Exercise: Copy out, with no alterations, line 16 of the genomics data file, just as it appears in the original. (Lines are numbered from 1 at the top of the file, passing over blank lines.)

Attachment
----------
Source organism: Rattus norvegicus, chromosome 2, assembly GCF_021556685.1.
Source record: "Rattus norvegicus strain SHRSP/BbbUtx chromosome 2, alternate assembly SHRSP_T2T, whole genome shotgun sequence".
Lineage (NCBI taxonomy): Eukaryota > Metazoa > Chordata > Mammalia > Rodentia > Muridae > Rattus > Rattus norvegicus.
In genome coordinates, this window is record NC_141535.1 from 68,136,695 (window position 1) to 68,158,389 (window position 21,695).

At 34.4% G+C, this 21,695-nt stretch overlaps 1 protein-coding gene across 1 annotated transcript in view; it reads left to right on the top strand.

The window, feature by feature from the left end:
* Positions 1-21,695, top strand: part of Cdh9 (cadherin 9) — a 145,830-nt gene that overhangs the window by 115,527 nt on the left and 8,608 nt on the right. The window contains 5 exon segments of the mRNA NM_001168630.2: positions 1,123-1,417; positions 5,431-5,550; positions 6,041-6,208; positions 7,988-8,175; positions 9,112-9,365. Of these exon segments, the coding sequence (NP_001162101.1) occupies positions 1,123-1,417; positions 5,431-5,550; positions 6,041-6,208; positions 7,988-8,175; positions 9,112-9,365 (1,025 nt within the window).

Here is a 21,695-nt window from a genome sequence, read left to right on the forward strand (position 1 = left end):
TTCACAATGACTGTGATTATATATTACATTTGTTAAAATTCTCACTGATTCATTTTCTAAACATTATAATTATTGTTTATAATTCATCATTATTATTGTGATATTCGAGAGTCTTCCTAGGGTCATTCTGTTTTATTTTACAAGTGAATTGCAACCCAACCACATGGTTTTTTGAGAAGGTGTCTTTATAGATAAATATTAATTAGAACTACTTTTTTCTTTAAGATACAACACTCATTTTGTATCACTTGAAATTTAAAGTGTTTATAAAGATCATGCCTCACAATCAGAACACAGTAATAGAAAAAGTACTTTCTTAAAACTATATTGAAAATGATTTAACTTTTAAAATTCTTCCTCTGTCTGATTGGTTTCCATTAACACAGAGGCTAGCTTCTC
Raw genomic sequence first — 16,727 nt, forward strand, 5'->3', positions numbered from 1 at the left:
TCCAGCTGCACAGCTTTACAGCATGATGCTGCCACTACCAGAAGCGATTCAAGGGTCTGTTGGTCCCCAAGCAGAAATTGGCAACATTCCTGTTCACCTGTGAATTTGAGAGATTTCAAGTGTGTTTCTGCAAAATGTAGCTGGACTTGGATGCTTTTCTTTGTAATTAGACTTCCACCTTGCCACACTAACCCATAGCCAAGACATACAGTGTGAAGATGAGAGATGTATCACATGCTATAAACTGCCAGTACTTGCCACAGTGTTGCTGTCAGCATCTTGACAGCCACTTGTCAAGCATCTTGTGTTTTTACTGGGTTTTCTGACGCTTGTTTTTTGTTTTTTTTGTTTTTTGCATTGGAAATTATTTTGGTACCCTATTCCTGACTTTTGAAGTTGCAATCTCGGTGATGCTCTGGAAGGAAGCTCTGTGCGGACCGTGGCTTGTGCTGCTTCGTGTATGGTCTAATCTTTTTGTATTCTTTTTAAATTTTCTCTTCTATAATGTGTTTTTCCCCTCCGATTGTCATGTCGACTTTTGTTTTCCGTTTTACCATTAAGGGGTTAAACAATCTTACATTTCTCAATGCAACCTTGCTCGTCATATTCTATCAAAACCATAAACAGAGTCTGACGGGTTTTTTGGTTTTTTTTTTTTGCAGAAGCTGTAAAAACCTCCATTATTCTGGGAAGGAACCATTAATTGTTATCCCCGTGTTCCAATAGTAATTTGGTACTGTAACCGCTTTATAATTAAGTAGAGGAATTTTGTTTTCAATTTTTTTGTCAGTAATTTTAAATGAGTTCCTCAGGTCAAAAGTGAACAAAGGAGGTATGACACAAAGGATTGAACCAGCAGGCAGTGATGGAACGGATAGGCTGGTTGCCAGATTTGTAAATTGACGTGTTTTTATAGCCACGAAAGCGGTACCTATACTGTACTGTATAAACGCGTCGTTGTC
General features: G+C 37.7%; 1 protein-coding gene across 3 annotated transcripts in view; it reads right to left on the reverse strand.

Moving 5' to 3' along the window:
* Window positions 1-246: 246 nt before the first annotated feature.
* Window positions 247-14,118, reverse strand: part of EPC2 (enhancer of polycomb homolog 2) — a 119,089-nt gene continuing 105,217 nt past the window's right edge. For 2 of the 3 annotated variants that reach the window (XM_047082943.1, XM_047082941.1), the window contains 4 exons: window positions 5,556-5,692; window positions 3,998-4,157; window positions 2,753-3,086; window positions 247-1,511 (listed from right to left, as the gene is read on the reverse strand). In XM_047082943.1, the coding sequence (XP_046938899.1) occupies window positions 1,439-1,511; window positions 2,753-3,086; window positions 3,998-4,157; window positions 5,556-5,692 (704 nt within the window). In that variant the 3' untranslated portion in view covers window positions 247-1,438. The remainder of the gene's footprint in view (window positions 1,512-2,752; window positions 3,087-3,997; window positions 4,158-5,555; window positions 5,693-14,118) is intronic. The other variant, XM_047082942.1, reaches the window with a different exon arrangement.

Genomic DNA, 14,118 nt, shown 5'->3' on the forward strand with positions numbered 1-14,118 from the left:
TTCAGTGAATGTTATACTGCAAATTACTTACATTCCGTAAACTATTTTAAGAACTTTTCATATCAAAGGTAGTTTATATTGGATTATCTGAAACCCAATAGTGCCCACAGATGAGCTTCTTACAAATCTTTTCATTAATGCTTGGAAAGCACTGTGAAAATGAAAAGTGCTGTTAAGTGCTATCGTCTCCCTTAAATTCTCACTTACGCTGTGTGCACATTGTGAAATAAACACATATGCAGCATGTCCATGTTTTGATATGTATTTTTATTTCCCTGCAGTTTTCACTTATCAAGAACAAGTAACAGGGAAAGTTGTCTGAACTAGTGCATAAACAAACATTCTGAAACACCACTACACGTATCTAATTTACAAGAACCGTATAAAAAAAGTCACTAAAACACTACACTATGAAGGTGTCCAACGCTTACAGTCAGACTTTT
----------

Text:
Genomic DNA, 14,118 nt, shown 5'->3' on the forward strand with positions numbered 1-14,118 from the left: